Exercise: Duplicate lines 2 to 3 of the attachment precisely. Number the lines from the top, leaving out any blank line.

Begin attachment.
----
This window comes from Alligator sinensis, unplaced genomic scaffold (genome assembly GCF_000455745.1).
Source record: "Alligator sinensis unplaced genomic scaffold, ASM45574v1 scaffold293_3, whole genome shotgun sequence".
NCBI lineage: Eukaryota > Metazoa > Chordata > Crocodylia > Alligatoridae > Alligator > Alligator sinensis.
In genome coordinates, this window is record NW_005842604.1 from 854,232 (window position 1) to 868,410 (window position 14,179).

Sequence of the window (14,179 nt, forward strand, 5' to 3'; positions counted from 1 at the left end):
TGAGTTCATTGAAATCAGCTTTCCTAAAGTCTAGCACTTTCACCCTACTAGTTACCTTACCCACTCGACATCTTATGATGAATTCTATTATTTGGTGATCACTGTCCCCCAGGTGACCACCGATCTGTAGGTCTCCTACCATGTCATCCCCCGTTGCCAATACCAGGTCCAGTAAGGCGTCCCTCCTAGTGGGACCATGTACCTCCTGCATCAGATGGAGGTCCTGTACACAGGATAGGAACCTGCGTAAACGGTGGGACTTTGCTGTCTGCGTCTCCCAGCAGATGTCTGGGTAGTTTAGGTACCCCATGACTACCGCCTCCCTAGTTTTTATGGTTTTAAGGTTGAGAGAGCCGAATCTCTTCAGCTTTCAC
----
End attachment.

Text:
Source record: "Alligator sinensis unplaced genomic scaffold, ASM45574v1 scaffold293_3, whole genome shotgun sequence".
NCBI lineage: Eukaryota > Metazoa > Chordata > Crocodylia > Alligatoridae > Alligator > Alligator sinensis.